If you have ever used torrent services, you should be aware of The Pirate Bay, the world’s most popular pirate service in Finland. But such services mostly do not work legally. The Pirate Bay doesn’t as well. Though it’s been blocked in Finland and in many countries, there are still many other where this service is available. Maybe you know that the co-founder and former administrator of The Pirate Bay, Peter Sunde has been accused in violating the rights of various record companies. During 2005 – 2009, he was distributing copyrighted recordings via the torrent site. After many years of litigations, the Helsinki Court of Appeal has confirmed that he was running the site during the mentioned period, so he should take responsibility for the mentioned period.
Record Companies Have Been Fighting For A Decade
As per record companies’ request, in 2011, the Helsinki District court ordered local ISP Elisa to block The Pirate Bay to prevent music piracy. Next year, IPFI filed a lawsuit against two other providers and the administrators of the Pirate Bay. It was demanding to restrict access for one and activity closure for the second.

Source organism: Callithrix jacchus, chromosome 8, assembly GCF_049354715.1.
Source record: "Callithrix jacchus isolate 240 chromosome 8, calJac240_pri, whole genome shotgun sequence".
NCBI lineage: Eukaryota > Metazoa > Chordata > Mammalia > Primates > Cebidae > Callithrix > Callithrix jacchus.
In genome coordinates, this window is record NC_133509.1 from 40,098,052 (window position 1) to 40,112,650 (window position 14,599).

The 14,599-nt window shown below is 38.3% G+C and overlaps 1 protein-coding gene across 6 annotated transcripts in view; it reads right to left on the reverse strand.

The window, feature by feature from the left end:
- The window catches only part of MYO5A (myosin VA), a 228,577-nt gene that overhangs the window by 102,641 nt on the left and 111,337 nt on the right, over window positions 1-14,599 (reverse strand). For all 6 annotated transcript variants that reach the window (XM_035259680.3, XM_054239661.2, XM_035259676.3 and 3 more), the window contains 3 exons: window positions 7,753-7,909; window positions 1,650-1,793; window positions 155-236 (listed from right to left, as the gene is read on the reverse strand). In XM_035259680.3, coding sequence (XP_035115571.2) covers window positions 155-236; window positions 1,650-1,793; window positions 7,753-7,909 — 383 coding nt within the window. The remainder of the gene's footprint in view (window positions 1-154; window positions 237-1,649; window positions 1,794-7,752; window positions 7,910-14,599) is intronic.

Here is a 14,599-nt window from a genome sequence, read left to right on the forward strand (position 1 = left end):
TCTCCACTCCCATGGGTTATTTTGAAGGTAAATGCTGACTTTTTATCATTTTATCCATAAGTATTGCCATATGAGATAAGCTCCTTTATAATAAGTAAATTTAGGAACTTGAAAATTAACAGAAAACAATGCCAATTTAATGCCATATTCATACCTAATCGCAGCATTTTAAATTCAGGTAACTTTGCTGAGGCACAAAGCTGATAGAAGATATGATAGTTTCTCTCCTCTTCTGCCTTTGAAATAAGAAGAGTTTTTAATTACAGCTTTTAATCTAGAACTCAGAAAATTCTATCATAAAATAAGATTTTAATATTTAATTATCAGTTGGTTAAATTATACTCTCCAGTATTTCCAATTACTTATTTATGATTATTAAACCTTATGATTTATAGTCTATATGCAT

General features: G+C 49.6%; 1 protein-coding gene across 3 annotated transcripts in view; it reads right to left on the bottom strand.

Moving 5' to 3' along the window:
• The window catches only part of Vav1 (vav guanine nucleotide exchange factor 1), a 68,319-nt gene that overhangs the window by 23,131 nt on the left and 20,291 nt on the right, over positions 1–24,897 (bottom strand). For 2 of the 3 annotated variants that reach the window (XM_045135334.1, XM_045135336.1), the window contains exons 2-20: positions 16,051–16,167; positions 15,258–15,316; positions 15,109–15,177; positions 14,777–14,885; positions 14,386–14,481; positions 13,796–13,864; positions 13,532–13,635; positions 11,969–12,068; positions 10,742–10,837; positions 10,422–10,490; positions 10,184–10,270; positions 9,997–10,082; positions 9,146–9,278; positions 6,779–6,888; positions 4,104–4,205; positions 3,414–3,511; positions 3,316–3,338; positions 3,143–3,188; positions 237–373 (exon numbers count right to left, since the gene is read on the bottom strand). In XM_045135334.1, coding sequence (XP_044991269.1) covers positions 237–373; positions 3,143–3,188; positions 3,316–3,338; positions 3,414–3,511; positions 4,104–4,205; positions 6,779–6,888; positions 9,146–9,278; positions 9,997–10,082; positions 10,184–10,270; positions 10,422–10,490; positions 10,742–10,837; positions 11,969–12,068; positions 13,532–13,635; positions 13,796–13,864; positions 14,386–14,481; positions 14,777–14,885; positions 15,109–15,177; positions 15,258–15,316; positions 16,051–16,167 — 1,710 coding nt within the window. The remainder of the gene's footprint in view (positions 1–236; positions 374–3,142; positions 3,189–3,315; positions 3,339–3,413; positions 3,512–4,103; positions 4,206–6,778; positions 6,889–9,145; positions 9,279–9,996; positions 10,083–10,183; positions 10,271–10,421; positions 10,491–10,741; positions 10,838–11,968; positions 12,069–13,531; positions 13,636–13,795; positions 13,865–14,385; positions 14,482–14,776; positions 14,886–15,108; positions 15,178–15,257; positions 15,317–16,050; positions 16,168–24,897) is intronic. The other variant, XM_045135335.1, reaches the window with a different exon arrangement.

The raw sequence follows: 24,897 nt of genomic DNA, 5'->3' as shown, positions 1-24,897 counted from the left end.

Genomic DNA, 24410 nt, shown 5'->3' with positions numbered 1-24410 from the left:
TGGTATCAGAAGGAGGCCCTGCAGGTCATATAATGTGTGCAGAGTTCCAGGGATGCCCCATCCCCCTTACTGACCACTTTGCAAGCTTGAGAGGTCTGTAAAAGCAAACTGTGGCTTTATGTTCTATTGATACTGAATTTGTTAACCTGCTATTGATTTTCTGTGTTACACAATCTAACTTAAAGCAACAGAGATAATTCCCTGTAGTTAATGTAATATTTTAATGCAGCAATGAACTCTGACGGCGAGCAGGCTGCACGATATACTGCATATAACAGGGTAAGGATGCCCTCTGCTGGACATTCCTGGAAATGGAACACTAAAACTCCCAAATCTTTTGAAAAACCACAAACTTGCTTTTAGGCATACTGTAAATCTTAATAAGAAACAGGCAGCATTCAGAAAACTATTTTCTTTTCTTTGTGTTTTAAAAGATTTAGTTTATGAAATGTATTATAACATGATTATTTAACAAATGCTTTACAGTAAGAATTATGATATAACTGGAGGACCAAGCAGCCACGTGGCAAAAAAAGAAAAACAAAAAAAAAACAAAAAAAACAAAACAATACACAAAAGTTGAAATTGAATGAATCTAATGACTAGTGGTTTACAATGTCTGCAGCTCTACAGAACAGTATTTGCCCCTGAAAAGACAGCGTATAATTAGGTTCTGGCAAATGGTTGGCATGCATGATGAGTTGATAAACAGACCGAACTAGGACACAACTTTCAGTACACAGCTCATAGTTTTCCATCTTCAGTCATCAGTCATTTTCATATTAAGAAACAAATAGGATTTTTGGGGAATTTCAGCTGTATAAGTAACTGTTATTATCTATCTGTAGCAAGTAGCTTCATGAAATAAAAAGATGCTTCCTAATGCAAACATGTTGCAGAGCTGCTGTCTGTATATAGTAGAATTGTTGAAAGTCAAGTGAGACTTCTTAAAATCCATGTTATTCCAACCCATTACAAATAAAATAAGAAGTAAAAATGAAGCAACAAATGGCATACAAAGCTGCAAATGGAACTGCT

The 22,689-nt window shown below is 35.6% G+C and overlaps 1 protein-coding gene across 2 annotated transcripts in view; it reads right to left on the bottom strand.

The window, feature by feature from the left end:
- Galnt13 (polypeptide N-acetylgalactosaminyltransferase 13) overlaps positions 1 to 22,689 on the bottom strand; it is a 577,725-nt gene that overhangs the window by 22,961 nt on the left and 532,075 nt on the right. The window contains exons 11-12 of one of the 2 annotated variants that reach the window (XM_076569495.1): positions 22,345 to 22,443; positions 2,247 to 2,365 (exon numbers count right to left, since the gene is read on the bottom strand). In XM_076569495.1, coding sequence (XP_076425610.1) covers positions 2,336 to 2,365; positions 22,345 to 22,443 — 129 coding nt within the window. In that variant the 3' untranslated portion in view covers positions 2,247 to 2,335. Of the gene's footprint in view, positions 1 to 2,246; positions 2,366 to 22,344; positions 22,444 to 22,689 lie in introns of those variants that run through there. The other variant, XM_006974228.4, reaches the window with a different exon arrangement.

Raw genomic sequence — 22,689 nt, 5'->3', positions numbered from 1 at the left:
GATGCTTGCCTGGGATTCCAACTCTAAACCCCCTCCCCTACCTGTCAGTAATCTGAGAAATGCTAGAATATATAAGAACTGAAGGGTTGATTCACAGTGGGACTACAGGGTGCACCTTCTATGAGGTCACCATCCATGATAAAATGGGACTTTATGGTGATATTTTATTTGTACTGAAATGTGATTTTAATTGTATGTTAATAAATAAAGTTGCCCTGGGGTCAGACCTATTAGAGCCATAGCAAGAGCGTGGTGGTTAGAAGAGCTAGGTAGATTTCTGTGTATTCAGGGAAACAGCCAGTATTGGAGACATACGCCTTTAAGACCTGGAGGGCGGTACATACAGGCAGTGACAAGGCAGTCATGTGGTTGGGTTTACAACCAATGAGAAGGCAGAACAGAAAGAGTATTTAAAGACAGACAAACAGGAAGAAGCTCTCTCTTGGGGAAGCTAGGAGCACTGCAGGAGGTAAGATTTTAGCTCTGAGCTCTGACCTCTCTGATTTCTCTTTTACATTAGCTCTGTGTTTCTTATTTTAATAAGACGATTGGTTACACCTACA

Five years later, in 2016, not getting any respond from the site operators, the Helsinki District Court handed down a default judgment requiring site co-founder Peter Sunde to pay several record labels including Sony, Universal, Warner and EMI, around €350,000 in damages. What’s more important, Sunde was warned that in a case of similar infringements, he will pay a penalty of €1,000,000.
However, after the decision appeal in 2018, the District Court canceled the penalty. Plus, the recording companies decided to dropped their €350,000 damages claim. In the same year, the Court was accusing Sunde in being liable for infringements that took place via The Pirate Bay only between 2010 and 2014. The defendant disagreed with this arraignment. At the same time, the recording labels were requesting from the Court that Sunde should be held responsible for copyright infringement from July 2005. They were mainly insisting on the further activity of Sunde that would drive to a €1,000,000 penalty.
What Did The Court Decided?
“The defendant is prohibited from repeating the infringements under threat of a fine of EUR 35,000. The Court of Appeal found that it was competent to also hear the case in respect of the distribution of recordings via Swedish telecommunications operators on the grounds that the defendant was domiciled in Finland and the recordings had been available in Finland,” the Court’s summary of the decision reads.
Apart from this, Sunde has been also ordered to pay legal and other costs of €19,200. And though Sunde complained on this, it seems all parties are happy this lawsuit is quitted.
“We welcome the decision from the court today. Copyright infringement harms the music ecosystem and prevents music creators from being fairly compensated,” IFPI says.